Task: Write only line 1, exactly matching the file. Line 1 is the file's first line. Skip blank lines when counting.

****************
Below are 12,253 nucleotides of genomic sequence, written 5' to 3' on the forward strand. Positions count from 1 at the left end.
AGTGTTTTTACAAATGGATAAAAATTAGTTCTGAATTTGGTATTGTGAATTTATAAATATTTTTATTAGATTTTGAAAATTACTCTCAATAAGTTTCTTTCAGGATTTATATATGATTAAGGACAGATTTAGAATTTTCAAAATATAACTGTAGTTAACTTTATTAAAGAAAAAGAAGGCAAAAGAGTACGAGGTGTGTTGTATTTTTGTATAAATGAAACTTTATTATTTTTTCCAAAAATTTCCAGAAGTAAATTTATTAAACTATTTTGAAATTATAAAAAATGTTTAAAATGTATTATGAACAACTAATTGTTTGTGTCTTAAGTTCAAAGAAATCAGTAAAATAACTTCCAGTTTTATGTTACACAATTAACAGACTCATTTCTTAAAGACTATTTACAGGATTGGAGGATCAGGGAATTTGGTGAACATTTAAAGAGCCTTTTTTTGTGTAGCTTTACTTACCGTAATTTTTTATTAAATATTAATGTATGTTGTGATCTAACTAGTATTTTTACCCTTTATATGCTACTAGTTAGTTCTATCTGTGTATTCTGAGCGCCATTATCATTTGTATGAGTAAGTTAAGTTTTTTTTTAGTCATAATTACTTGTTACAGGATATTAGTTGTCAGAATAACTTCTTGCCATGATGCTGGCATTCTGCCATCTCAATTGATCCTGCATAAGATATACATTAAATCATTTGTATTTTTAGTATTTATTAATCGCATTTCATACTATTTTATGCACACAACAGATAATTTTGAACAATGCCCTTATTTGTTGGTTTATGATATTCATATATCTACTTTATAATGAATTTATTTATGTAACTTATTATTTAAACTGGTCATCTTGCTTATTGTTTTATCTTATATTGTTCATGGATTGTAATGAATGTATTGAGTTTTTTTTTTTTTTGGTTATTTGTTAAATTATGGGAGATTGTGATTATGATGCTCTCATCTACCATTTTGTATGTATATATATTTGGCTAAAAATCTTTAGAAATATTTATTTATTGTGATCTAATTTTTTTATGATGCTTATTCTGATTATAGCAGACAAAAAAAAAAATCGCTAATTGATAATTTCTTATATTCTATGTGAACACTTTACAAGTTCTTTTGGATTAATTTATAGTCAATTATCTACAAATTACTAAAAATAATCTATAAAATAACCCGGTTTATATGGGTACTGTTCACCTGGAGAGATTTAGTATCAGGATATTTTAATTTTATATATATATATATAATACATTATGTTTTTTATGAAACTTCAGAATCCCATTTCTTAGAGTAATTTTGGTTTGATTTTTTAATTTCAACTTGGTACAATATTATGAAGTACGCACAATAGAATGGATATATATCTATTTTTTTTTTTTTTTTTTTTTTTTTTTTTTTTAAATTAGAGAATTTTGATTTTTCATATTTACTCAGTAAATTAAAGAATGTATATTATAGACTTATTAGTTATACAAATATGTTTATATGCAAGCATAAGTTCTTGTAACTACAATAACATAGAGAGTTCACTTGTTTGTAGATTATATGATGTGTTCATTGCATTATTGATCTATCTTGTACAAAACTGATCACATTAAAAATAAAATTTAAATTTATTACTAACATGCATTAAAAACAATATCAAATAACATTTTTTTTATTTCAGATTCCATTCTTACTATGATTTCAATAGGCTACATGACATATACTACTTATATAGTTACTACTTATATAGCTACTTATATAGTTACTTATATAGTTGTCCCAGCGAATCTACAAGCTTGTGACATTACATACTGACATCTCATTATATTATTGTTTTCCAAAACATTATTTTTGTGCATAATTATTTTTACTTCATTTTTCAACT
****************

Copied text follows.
Below are 12,253 nucleotides of genomic sequence, written 5' to 3' on the forward strand. Positions count from 1 at the left end.